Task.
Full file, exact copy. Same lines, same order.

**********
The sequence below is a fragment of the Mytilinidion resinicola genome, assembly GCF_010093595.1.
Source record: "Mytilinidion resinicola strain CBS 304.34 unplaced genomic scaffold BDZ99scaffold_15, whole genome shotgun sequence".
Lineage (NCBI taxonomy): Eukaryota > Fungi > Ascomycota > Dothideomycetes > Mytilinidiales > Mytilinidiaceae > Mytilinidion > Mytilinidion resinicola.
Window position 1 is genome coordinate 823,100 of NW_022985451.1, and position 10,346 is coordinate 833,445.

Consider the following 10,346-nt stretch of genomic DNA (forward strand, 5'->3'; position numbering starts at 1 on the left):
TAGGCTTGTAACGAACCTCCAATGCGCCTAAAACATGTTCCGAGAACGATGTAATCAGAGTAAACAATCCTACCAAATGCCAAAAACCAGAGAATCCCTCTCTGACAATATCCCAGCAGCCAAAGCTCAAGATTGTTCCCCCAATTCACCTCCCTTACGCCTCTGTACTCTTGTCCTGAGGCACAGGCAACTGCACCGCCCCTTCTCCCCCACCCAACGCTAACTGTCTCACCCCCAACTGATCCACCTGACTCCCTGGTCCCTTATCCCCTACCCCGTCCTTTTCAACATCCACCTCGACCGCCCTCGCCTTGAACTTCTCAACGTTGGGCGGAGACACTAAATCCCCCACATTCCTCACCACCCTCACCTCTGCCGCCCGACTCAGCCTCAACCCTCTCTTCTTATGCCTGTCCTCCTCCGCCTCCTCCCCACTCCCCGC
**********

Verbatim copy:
The sequence below is a fragment of the Mytilinidion resinicola genome, assembly GCF_010093595.1.
Source record: "Mytilinidion resinicola strain CBS 304.34 unplaced genomic scaffold BDZ99scaffold_15, whole genome shotgun sequence".
Lineage (NCBI taxonomy): Eukaryota > Fungi > Ascomycota > Dothideomycetes > Mytilinidiales > Mytilinidiaceae > Mytilinidion > Mytilinidion resinicola.
Window position 1 is genome coordinate 823,100 of NW_022985451.1, and position 10,346 is coordinate 833,445.

Consider the following 10,346-nt stretch of genomic DNA (forward strand, 5'->3'; position numbering starts at 1 on the left):
TAGGCTTGTAACGAACCTCCAATGCGCCTAAAACATGTTCCGAGAACGATGTAATCAGAGTAAACAATCCTACCAAATGCCAAAAACCAGAGAATCCCTCTCTGACAATATCCCAGCAGCCAAAGCTCAAGATTGTTCCCCCAATTCACCTCCCTTACGCCTCTGTACTCTTGTCCTGAGGCACAGGCAACTGCACCGCCCCTTCTCCCCCACCCAACGCTAACTGTCTCACCCCCAACTGATCCACCTGACTCCCTGGTCCCTTATCCCCTACCCCGTCCTTTTCAACATCCACCTCGACCGCCCTCGCCTTGAACTTCTCAACGTTGGGCGGAGACACTAAATCCCCCACATTCCTCACCACCCTCACCTCTGCCGCCCGACTCAGCCTCAACCCTCTCTTCTTATGCCTGTCCTCCTCCGCCTCCTCCCCACTCCCCGC